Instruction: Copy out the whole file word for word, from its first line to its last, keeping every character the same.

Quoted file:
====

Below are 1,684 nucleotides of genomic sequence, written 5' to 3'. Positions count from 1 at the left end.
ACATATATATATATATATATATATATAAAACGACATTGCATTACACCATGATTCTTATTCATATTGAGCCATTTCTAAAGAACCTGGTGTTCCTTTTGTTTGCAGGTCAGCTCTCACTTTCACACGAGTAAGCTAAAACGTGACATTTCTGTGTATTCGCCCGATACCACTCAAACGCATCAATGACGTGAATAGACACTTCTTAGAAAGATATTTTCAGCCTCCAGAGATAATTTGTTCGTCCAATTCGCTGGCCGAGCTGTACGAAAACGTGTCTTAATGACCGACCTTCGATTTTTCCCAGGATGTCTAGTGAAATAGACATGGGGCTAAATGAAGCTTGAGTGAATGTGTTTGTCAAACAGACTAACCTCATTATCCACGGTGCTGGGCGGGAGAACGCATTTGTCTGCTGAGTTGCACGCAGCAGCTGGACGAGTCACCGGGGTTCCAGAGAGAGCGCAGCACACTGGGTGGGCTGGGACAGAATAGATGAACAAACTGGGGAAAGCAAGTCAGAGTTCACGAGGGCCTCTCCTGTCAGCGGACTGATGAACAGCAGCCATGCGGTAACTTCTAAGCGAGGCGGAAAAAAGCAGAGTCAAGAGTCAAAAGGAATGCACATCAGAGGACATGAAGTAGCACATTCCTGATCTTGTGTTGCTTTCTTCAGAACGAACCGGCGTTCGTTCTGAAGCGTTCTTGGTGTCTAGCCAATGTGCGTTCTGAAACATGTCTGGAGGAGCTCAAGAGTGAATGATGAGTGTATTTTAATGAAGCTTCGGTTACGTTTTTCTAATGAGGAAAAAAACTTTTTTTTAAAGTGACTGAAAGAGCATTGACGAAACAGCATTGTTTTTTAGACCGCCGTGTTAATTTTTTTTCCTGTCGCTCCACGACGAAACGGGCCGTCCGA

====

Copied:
Below are 1,684 nucleotides of genomic sequence, written 5' to 3'. Positions count from 1 at the left end.
ACATATATATATATATATATATATATAAAACGACATTGCATTACACCATGATTCTTATTCATATTGAGCCATTTCTAAAGAACCTGGTGTTCCTTTTGTTTGCAGGTCAGCTCTCACTTTCACACGAGTAAGCTAAAACGTGACATTTCTGTGTATTCGCCCGATACCACTCAAACGCATCAATGACGTGAATAGACACTTCTTAGAAAGATATTTTCAGCCTCCAGAGATAATTTGTTCGTCCAATTCGCTGGCCGAGCTGTACGAAAACGTGTCTTAATGACCGACCTTCGATTTTTCCCAGGATGTCTAGTGAAATAGACATGGGGCTAAATGAAGCTTGAGTGAATGTGTTTGTCAAACAGACTAACCTCATTATCCACGGTGCTGGGCGGGAGAACGCATTTGTCTGCTGAGTTGCACGCAGCAGCTGGACGAGTCACCGGGGTTCCAGAGAGAGCGCAGCACACTGGGTGGGCTGGGACAGAATAGATGAACAAACTGGGGAAAGCAAGTCAGAGTTCACGAGGGCCTCTCCTGTCAGCGGACTGATGAACAGCAGCCATGCGGTAACTTCTAAGCGAGGCGGAAAAAAGCAGAGTCAAGAGTCAAAAGGAATGCACATCAGAGGACATGAAGTAGCACATTCCTGATCTTGTGTTGCTTTCTTCAGAACGAACCGGCGTTCGTTCTGAAGCGTTCTTGGTGTCTAGCCAATGTGCGTTCTGAAACATGTCTGGAGGAGCTCAAGAGTGAATGATGAGTGTATTTTAATGAAGCTTCGGTTACGTTTTTCTAATGAGGAAAAAAACTTTTTTTTAAAGTGACTGAAAGAGCATTGACGAAACAGCATTGTTTTTTAGACCGCCGTGTTAATTTTTTTTCCTGTCGCTCCACGACGAAACGGGCCGTCCGA